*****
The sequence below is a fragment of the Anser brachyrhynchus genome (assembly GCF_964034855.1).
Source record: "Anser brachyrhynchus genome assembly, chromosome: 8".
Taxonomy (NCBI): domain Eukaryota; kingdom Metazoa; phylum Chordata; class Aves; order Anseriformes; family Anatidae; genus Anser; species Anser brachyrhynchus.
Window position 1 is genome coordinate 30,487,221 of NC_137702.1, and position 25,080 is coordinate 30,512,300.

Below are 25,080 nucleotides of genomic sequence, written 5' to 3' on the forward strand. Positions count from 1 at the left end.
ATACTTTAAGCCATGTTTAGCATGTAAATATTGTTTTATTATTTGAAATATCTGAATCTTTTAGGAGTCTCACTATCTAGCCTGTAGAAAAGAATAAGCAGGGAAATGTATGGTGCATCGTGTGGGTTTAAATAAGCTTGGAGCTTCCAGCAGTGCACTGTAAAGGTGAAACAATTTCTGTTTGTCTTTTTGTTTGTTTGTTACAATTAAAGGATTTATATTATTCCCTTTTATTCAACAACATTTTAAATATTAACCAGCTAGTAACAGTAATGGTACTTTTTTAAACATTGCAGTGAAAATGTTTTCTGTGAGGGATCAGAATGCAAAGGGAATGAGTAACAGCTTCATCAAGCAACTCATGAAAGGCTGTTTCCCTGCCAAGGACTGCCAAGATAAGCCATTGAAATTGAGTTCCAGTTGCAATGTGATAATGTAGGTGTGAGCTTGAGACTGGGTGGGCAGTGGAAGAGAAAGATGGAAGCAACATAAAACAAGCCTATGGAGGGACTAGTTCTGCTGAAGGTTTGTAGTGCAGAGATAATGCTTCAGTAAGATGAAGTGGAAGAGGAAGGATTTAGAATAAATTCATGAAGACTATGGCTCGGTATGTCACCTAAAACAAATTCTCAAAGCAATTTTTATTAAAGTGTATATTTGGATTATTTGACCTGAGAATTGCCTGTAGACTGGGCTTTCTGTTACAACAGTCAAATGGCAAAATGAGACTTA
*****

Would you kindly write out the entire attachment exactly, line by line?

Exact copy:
The sequence below is a fragment of the Anser brachyrhynchus genome (assembly GCF_964034855.1).
Source record: "Anser brachyrhynchus genome assembly, chromosome: 8".
Taxonomy (NCBI): domain Eukaryota; kingdom Metazoa; phylum Chordata; class Aves; order Anseriformes; family Anatidae; genus Anser; species Anser brachyrhynchus.
Window position 1 is genome coordinate 30,487,221 of NC_137702.1, and position 25,080 is coordinate 30,512,300.

Below are 25,080 nucleotides of genomic sequence, written 5' to 3' on the forward strand. Positions count from 1 at the left end.
ATACTTTAAGCCATGTTTAGCATGTAAATATTGTTTTATTATTTGAAATATCTGAATCTTTTAGGAGTCTCACTATCTAGCCTGTAGAAAAGAATAAGCAGGGAAATGTATGGTGCATCGTGTGGGTTTAAATAAGCTTGGAGCTTCCAGCAGTGCACTGTAAAGGTGAAACAATTTCTGTTTGTCTTTTTGTTTGTTTGTTACAATTAAAGGATTTATATTATTCCCTTTTATTCAACAACATTTTAAATATTAACCAGCTAGTAACAGTAATGGTACTTTTTTAAACATTGCAGTGAAAATGTTTTCTGTGAGGGATCAGAATGCAAAGGGAATGAGTAACAGCTTCATCAAGCAACTCATGAAAGGCTGTTTCCCTGCCAAGGACTGCCAAGATAAGCCATTGAAATTGAGTTCCAGTTGCAATGTGATAATGTAGGTGTGAGCTTGAGACTGGGTGGGCAGTGGAAGAGAAAGATGGAAGCAACATAAAACAAGCCTATGGAGGGACTAGTTCTGCTGAAGGTTTGTAGTGCAGAGATAATGCTTCAGTAAGATGAAGTGGAAGAGGAAGGATTTAGAATAAATTCATGAAGACTATGGCTCGGTATGTCACCTAAAACAAATTCTCAAAGCAATTTTTATTAAAGTGTATATTTGGATTATTTGACCTGAGAATTGCCTGTAGACTGGGCTTTCTGTTACAACAGTCAAATGGCAAAATGAGACTTA